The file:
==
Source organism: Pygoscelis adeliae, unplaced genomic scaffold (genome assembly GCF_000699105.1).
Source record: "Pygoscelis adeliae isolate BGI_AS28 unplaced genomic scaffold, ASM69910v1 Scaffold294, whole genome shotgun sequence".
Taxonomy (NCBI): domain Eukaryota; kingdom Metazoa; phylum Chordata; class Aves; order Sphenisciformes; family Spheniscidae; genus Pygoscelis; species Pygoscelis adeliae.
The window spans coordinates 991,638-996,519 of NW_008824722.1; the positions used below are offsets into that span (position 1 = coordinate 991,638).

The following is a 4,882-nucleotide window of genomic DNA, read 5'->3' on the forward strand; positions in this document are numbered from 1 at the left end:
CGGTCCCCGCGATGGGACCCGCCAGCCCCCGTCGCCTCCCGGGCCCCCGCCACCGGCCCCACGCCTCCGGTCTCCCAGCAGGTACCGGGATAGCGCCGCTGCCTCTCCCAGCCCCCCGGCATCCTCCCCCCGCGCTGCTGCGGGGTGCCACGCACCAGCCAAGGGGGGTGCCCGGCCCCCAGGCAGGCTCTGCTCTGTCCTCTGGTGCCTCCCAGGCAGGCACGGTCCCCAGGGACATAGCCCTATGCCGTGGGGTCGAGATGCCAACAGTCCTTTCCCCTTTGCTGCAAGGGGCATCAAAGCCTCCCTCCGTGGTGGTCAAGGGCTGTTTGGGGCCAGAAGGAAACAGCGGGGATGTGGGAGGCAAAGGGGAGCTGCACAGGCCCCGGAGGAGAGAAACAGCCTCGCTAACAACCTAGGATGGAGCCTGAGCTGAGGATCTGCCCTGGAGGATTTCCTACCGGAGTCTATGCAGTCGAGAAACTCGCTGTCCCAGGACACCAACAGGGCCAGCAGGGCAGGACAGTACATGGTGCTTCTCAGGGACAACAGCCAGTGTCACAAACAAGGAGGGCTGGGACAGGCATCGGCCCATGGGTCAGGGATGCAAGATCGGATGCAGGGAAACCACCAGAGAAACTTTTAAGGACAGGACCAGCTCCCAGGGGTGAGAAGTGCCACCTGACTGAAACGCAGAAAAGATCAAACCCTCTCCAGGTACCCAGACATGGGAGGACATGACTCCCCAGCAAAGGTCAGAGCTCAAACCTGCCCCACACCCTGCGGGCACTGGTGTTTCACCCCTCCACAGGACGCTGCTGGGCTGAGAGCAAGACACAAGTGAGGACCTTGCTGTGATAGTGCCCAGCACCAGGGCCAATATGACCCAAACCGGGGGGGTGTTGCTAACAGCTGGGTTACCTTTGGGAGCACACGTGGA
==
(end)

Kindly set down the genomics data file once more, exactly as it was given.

Source organism: Pygoscelis adeliae, unplaced genomic scaffold (genome assembly GCF_000699105.1).
Source record: "Pygoscelis adeliae isolate BGI_AS28 unplaced genomic scaffold, ASM69910v1 Scaffold294, whole genome shotgun sequence".
Taxonomy (NCBI): domain Eukaryota; kingdom Metazoa; phylum Chordata; class Aves; order Sphenisciformes; family Spheniscidae; genus Pygoscelis; species Pygoscelis adeliae.
The window spans coordinates 991,638-996,519 of NW_008824722.1; the positions used below are offsets into that span (position 1 = coordinate 991,638).

The following is a 4,882-nucleotide window of genomic DNA, read 5'->3' on the forward strand; positions in this document are numbered from 1 at the left end:
CGGTCCCCGCGATGGGACCCGCCAGCCCCCGTCGCCTCCCGGGCCCCCGCCACCGGCCCCACGCCTCCGGTCTCCCAGCAGGTACCGGGATAGCGCCGCTGCCTCTCCCAGCCCCCCGGCATCCTCCCCCCGCGCTGCTGCGGGGTGCCACGCACCAGCCAAGGGGGGTGCCCGGCCCCCAGGCAGGCTCTGCTCTGTCCTCTGGTGCCTCCCAGGCAGGCACGGTCCCCAGGGACATAGCCCTATGCCGTGGGGTCGAGATGCCAACAGTCCTTTCCCCTTTGCTGCAAGGGGCATCAAAGCCTCCCTCCGTGGTGGTCAAGGGCTGTTTGGGGCCAGAAGGAAACAGCGGGGATGTGGGAGGCAAAGGGGAGCTGCACAGGCCCCGGAGGAGAGAAACAGCCTCGCTAACAACCTAGGATGGAGCCTGAGCTGAGGATCTGCCCTGGAGGATTTCCTACCGGAGTCTATGCAGTCGAGAAACTCGCTGTCCCAGGACACCAACAGGGCCAGCAGGGCAGGACAGTACATGGTGCTTCTCAGGGACAACAGCCAGTGTCACAAACAAGGAGGGCTGGGACAGGCATCGGCCCATGGGTCAGGGATGCAAGATCGGATGCAGGGAAACCACCAGAGAAACTTTTAAGGACAGGACCAGCTCCCAGGGGTGAGAAGTGCCACCTGACTGAAACGCAGAAAAGATCAAACCCTCTCCAGGTACCCAGACATGGGAGGACATGACTCCCCAGCAAAGGTCAGAGCTCAAACCTGCCCCACACCCTGCGGGCACTGGTGTTTCACCCCTCCACAGGACGCTGCTGGGCTGAGAGCAAGACACAAGTGAGGACCTTGCTGTGATAGTGCCCAGCACCAGGGCCAATATGACCCAAACCGGGGGGGTGTTGCTAACAGCTGGGTTACCTTTGGGAGCACACGTGGA